Summers realizes that when a victim describes sexual assault, it’s like he or she is being assaulted all over again.

Watters said he tries not to push patients to tell him what happened.

“I don’t care what happened sexually,” Watters said. “I will assume everything was done. My perspective is on the wellness of the body.”

The patient is then asked whether or not they would like to report the sexual assault to the police. If a patient decides not to, Summers said she aims to find out why.

Sometimes, it’s because they knew the perpetrator well. Other times it’s because they don’t trust the legal system.

Every patient copes with the stress of a sexual assault differently.

“Some just want to get it over with, some are hysterical, some are laughing,” Summers said. “The patient who is laughing and giggling is treated the same as the person who is crying hysterically.”

The patient is offered the chance to work with Bloomington-based Middle Way House, a domestic violence program and rape crisis center, to receive support and legal advocacy.

Next, the nurse will begin the sexual assault forensic examination process, if the patient decides to proceed with it. She takes a blood sample from the patient and then begins collecting external DNA.

“We start least invasive to most invasive,” Summer said. 

If it’s been less than six hours since oral contact, the nurse flosses the patient’s teeth and collects swabs from the mouth. She takes finger nail scrapings, in case the patient was able to scratch the perpetrator.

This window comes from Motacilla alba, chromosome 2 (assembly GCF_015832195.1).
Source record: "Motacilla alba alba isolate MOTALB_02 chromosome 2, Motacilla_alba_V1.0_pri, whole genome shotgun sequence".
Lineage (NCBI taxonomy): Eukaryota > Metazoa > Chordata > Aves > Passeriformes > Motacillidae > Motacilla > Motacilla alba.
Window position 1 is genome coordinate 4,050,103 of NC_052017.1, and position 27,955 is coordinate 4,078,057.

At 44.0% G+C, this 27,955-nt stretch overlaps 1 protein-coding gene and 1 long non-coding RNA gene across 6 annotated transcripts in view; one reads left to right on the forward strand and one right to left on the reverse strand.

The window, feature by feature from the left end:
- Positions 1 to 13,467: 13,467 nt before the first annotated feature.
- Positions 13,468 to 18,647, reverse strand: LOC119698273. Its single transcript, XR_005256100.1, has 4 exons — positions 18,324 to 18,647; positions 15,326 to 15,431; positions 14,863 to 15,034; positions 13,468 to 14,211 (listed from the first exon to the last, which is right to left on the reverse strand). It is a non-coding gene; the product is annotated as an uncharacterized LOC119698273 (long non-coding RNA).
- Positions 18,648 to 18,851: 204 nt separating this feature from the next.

The patient is asked to comb his or her own hair to look for hairs that don’t belong.

The patient is then asked to remove all clothing except undergarments, if they’re willing. The nurse asks to keep the patient’s underwear as evidence, providing a replacement pair.

She looks for any visible injuries, and she uses a special black light to search for bodily fluids on the skin. She then performs the genital exam, gathering DNA from the patient.

The next steps


After all evidence is documented, the nurse offers the patient medication for STD prevention. If it’s been within about three days, the nurse offers emergency contraception, also known as Plan B.

She then helps prepare the patient for recovery. If the patient is a student, the nurse helps arrange for a follow-up with the Sexual Assault Crisis Service through IU Health Center’s Counseling and Psychological Services.

“If they call while they’re here, they’re more likely to go to SACS,” Summers said.

The IU Health Center also offers two trained nurses who can perform sexual assault forensic examinations, but they are only available during business hours.

Most importantly, Summers urges students to be careful and responsible. She tells students never to leave friends by themselves at parties.

“We’ve had some people say, ‘She was fine, so we just left her at the party,’” Summers said. “They’re leaving her in unknown territory.”

She encourages students to seek blunt consent before having sex.

Physical cues are not enough — both individuals must give verbal confirmation.

But if a sexual assault does happen, Watters said the best thing a patient can do is respond as quickly as possible. 

“If something happens, it is not the end,” Watters said. “It is just the beginning.”